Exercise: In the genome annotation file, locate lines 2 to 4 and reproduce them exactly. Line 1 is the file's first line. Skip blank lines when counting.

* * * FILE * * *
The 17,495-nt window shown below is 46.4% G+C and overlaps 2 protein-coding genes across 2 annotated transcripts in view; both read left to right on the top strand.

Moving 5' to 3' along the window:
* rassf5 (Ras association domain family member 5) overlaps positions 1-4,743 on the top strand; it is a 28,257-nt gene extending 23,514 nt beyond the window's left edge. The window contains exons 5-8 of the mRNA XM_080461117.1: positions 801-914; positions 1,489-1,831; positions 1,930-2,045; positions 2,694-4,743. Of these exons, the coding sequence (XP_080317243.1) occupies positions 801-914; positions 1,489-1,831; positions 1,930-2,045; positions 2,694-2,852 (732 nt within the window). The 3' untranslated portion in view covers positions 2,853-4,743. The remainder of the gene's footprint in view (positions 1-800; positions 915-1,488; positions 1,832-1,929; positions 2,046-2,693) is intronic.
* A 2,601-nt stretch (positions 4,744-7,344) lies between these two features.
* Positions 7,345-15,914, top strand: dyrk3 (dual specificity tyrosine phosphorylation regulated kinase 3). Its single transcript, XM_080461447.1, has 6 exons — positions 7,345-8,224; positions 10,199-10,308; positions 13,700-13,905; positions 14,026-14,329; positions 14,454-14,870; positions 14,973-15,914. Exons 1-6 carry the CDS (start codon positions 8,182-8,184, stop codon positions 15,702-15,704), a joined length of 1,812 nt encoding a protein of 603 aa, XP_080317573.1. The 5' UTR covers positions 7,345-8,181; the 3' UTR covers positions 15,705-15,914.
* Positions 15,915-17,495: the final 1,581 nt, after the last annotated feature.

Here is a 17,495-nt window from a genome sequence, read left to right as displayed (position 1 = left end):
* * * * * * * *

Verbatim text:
Moving 5' to 3' along the window:
* rassf5 (Ras association domain family member 5) overlaps positions 1-4,743 on the top strand; it is a 28,257-nt gene extending 23,514 nt beyond the window's left edge. The window contains exons 5-8 of the mRNA XM_080461117.1: positions 801-914; positions 1,489-1,831; positions 1,930-2,045; positions 2,694-4,743. Of these exons, the coding sequence (XP_080317243.1) occupies positions 801-914; positions 1,489-1,831; positions 1,930-2,045; positions 2,694-2,852 (732 nt within the window). The 3' untranslated portion in view covers positions 2,853-4,743. The remainder of the gene's footprint in view (positions 1-800; positions 915-1,488; positions 1,832-1,929; positions 2,046-2,693) is intronic.
* A 2,601-nt stretch (positions 4,744-7,344) lies between these two features.